Vladimir Vladimirovich Putin, born October 7, 1952 is a Russian Politician and former Intelligence officer, serving as the current president of Russia. He has been President of Russia since 2012, previously being in the office from 1999 to until 2008. He also served as the country’s Prime Minister from 1999-2000 and would serve in that post again from 2008- 20012. Putin has recently become the second longest President of a European nation, this is a feat, for which Alexander Lukashenko (Belarus) is currently the longest serving.Many persons Worldwide seem to think Vladimir Putin has a net worth of Trillions of dollars but as of 2018 his net worth stands at over 17 billion dollars.
Vladimir Putin-Early life
Putin was born in Leningrad, which was renamed to Saint. Petersburg in 1991. Vladimir is the youngest of 3 parents for both of his parents. Putin’s Grandfather was a cook for Vladimir Lenin (which is probably the origin of his name). Putin’s Mother was a factory worker and hiss father was a conscript in the Soviet Navy. They served in the submarine fleets in the 1930s, at the beginning of World War II .
Putin started School No. 193 at Baskov lane on September 1, 1960. The school was close to his home. He was one of the few students in his class that was not yet apart of the Young Pioneer organization. When he was 12 he started to take an interest in practicing Sambo and Judo. Vladimir Putin later studied German at Saint Petersburg High School 281 and can speak the language very fluently.
Vladimir became a law major at Andrei Zhdanov, which was located in Leningrad and is now called Saint Petersburg State University. He started to attend the school in 1970 and would later graduate in 1975. When he was attending the University his Thesis was titled “The Most Favored National Trading Principle In International Law”. While he was attending University he was required to join the Communist Party of the Soviet Union and he would remain as a member until it was outlawed in 1991.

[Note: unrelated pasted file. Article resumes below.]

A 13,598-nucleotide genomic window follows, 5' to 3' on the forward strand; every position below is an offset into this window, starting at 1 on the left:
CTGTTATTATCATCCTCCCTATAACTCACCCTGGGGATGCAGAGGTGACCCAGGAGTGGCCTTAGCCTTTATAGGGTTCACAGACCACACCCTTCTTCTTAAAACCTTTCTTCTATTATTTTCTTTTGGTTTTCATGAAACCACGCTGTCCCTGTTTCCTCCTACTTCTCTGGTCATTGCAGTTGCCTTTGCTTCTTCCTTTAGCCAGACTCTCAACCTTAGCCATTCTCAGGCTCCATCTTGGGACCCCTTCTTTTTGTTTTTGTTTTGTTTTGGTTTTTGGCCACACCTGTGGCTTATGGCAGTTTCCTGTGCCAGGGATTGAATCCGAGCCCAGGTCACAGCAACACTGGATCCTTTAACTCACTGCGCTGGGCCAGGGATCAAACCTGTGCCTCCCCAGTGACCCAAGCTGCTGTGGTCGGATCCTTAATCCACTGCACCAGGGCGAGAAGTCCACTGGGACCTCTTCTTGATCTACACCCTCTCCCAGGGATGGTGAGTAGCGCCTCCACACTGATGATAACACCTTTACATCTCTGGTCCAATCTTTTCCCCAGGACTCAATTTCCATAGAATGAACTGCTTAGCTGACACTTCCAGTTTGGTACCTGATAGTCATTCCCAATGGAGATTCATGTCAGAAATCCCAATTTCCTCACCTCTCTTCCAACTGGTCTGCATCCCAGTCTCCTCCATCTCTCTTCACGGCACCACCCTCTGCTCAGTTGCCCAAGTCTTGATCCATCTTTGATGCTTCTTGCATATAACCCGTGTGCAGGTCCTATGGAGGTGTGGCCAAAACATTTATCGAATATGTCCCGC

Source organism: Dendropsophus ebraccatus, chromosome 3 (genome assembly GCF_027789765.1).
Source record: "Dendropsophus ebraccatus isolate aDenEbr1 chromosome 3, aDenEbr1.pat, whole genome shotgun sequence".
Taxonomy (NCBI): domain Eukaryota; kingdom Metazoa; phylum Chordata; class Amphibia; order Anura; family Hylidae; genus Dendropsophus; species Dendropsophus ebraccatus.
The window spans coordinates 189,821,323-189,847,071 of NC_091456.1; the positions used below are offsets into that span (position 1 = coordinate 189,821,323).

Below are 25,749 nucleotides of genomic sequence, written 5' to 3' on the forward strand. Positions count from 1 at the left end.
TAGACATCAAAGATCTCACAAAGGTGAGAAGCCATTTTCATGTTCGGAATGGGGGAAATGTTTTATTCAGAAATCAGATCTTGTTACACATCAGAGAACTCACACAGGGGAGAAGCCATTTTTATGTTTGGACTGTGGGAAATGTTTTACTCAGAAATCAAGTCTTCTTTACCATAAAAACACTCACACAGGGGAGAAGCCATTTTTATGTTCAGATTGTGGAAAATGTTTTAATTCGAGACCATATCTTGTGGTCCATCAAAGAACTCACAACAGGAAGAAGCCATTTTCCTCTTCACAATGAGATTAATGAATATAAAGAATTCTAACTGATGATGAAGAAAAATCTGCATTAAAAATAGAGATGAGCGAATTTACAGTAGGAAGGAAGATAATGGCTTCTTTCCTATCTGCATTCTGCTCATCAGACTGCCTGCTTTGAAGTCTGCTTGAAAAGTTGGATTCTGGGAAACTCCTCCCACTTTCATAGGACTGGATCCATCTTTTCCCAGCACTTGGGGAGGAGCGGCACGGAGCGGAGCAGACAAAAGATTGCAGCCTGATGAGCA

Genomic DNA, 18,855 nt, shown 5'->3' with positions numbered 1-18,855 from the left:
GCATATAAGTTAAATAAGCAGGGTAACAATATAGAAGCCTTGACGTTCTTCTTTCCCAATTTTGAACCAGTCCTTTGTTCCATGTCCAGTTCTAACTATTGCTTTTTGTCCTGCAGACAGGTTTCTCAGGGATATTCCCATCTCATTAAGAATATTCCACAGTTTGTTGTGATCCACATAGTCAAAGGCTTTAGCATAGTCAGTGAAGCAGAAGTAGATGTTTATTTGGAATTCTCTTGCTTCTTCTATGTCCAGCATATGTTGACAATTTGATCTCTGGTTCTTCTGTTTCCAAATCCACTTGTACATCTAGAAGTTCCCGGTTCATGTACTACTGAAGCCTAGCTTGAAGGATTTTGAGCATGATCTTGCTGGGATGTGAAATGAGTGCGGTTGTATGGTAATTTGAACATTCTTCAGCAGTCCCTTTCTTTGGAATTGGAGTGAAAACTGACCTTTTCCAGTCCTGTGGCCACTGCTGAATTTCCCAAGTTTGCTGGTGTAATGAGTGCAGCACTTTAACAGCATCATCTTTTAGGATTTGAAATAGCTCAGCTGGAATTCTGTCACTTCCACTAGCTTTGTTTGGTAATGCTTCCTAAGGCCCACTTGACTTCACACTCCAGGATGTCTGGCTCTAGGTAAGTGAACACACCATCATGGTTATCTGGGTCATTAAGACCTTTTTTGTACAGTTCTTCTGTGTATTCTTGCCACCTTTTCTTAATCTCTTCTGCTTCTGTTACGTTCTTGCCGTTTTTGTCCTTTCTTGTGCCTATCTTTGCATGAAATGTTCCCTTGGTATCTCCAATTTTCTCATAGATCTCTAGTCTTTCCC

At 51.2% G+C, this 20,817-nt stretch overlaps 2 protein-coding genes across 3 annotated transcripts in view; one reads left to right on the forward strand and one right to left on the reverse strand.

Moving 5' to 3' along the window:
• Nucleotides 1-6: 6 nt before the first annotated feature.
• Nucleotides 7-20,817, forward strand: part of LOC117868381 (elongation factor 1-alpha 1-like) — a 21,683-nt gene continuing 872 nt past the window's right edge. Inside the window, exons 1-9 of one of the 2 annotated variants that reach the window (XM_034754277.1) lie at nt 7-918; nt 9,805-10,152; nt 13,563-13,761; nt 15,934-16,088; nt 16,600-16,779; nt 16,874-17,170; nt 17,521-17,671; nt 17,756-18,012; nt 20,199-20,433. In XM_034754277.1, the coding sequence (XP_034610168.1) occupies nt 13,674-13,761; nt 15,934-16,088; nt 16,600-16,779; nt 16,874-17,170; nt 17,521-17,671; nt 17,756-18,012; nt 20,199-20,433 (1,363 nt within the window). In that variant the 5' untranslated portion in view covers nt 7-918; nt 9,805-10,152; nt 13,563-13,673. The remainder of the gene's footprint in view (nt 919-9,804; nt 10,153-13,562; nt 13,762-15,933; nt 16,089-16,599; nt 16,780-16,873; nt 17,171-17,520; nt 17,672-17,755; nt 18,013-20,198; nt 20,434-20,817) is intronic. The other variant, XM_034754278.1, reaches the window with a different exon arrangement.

Vladimir met Anatoly Sobchak who was an assistant professor of business law,. He would later co-author the Russian Constitution and he was also a causative of the corruption schemes which were persecuted in France. Vladimir would become a major influence in Sobchak’s career in Saint-Petersburg and Sobchak would become a major influence in Putin’s career in Moscow.
1975 would mark the year in which Putin would join the KJB. He trained at the 401st KGB school located in Okhta, Leningrad. He would go on to work in the Second Chief Directorate, which was their counter intelligence unit . Putin was later transferred to the First Chief Directorate, where he monitored foreigners and consular officials in Leningrad. From 1985 to 1990 he would serve in Dresden, East Germany. He used the cover identity of a translator.
After the Communist East German Government had collapsed, Putin resigned as a KJB agent because of suspicions that brought his loyalty during the Dresden demonstrations and earlier, into question. He returned to Leningrad in 1990 where he worked for 3 months with the International Affairs section of Leningrad State University, where he reported to Vice-Rector Yuriy Molchanov. It was his duty to look for new KGB recruits and watch over the student body, he even renewed his friendship with Anatoly Sobchak, who soon after became the Mayor of Leningrad.
Vladimir was appointed as the Political Advisor on international Affairs to Anatoly Sobchak , in 1990. In June of 1991 he became the the head of the Committee for External Relations for the Mayor’s Office. Putin was given the responsibility of promoting international relations and foreign investments. Putin was investigated for an alleged 93 million dollar scam, by the city legislative council. The council recommended that he should be fired but despite all this he remained in the position until 1996. He held several other government positions in Saint Petersburg from 1994-1996.
In 1999 Putin became the successor to Yeltsin when be became Russia’s acting President. Yeltsin endorsed Vladimir as his successor due to the competency that he showed in all the positions that he served in under the former President. He would become Russia’s official President in 2000. He would serve consecutive terms as President and Prime Minister of Russia and he is still currently Russia’s President.
Putin’s Policies and Governance